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P-Block Elements


P-block elements are those substances found in groups 13, 14, 15, 16, and 17 (excluding helium) and in which the final electron resides in p-orbitals. P-block elements have been separated into six groups since p-block orbitals can hold a maximum of six electrons in total.

Each p-block element group is identified by its initial element. Group 13 is known as the Boron Family, Group 14 is known as the Carbon Family, Group 15 is known as the Nitrogen Family, Group 16 is known as the Oxygen Family, Group 17 is known as the Halogen or Fluorine Family, and Group 18 is known as the Noble Gas Family or Neon Family. Keep in mind that helium is not a p-block element, despite being a member of the noble gas family. One of the elements in the s-block is helium.

Some metals, all nonmetals, and metalloids are among these elements. Except for zero group elements, s-block and p-block elements are referred to as typical or representative elements. The 18th group of the periodic table (the zero group) represents the end of each era, i.e. a noble gas with a closed shell ns2np6 structure. Prior to the noble gas group, there are two chemically significant nonmetal groups. Halogens (group 17) and chalcogens (group 16) are examples.

P-Block element properties or characteristics

  • 1- The final electron reaches the p-subshell of the outermost shell in the atoms of the p-block elements.
  • These components gradually accumulate in the np subshell.
  • With the exception of helium, all p-block elements have an electrical configuration of ns2np1-6.
  • P-block elements have either 2 or 8 or 18 electrons in the penultimate shell.
  • The oxidation states of p-block elements range from +n to (n-8) where n is the number of electrons in the outermost shell, with the exception of F and inert gasses.
  • Every era sees an increase in oxidizing nature while reducing nature declines from left to right. Reduced nature becomes more prevalent in a group as it descends. Halogens are potent oxidizers.
  • Most p-block elements can be found as acidic oxides.
  • No salt or member of the p-block series gives the flame a distinctive color.
  • The allotropy phenomenon is demonstrated by a number of components of the p-block series. These elements include arsenic, carbon, silicon, phosphorus, sulfur, boron, germanium, and silicon.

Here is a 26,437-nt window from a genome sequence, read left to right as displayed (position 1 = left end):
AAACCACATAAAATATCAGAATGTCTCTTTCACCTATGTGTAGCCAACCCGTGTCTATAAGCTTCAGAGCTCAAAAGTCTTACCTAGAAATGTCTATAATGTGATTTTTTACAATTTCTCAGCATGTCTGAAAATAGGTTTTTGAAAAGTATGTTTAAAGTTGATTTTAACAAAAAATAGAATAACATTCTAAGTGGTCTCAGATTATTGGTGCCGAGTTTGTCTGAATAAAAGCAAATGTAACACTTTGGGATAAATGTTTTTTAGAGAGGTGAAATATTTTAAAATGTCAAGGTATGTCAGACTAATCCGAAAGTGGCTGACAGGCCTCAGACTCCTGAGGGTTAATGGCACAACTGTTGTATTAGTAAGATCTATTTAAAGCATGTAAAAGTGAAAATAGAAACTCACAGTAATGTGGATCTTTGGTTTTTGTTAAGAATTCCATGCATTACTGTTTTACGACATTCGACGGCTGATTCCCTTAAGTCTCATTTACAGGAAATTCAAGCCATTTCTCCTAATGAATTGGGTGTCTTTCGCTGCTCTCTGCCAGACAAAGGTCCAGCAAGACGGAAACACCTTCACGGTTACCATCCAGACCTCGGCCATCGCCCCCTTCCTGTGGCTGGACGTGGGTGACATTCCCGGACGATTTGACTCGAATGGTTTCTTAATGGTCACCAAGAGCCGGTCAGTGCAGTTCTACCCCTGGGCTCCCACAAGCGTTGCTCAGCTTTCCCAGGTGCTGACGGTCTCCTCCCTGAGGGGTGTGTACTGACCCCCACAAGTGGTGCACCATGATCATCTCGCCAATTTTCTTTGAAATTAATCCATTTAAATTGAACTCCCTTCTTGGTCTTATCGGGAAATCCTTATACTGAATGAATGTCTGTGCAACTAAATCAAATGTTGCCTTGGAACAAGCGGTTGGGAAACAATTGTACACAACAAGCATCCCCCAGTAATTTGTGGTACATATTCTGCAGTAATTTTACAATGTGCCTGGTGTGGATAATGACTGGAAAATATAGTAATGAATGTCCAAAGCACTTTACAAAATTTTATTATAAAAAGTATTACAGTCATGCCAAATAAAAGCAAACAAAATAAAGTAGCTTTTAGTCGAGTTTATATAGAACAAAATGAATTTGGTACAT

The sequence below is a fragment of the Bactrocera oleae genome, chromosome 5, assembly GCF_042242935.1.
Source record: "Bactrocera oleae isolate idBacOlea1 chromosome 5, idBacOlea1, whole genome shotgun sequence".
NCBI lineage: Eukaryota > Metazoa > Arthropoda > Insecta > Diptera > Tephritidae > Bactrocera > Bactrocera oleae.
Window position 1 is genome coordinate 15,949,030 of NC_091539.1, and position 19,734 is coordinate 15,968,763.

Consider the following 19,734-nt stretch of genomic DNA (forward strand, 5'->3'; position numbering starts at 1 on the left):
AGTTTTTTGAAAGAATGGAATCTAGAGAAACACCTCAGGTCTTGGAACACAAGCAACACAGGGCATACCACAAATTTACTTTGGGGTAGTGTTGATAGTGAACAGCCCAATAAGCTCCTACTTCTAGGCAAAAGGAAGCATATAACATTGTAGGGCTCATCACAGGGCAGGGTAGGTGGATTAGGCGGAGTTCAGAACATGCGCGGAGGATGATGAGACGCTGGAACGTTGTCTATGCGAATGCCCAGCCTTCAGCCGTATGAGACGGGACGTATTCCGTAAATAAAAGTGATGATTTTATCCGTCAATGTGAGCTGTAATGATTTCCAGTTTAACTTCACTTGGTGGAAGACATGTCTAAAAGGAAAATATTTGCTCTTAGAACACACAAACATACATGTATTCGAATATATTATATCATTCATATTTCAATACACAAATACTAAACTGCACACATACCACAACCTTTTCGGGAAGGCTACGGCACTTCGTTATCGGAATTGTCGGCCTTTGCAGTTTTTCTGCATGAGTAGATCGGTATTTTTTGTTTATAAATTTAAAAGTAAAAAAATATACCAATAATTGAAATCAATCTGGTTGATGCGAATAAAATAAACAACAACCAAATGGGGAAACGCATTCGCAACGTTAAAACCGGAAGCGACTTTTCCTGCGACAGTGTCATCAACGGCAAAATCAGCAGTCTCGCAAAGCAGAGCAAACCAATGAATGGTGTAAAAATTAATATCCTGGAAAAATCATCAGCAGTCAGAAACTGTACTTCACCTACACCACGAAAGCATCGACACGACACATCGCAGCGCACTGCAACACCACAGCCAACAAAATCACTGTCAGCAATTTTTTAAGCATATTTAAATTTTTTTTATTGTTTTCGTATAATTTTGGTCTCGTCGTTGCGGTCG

• Numerous elements in the p-block series, including carbon, silicon, germanium, nitrogen, oxygen, sulfur, and others, exhibit the catenation feature.

P-Block Elements Uses

  • The production of glass and pottery both uses the boron chemical known as borax.
  • Aluminum is used in foils to wrap objects, utensils, coils, wires, and the protection of iron and zinc. It serves as a reducing agent as well.
  • Additionally, the soap and detergent business uses boron.
  • Both aircraft and bulletproof armor uses boron.
  • Steel is hardened by adding an amount of boron.
  • As semiconductors, materials including gallium, germanium, arsenic, and silicon are used.
  • Fitkari is used as an antimicrobial and for the purification of water.
  • Disinfectants use chlorine as a component.
  • Multiple uses exist for carbon and its compounds.


The chemical elements are organized according to the periodic table. The p-block components are a crucial component of this table, therefore you should familiarize yourself with them. About 35 elements, including boron, germanium, silicon, etc., make up the p-block. So you can understand the periodic table better by learning about the p-block elements. Every student needs assistance in order to understand and learn these periodic table and its usage. DR ACademy the best institute for NEET preparation in Bangalore & Hyderabad assists students to strengthen their basics. Here at DR Academy NEET coaching in Bangalore we have a dedicated, highly qualified and experienced faculty to guide students at every step of their preparation.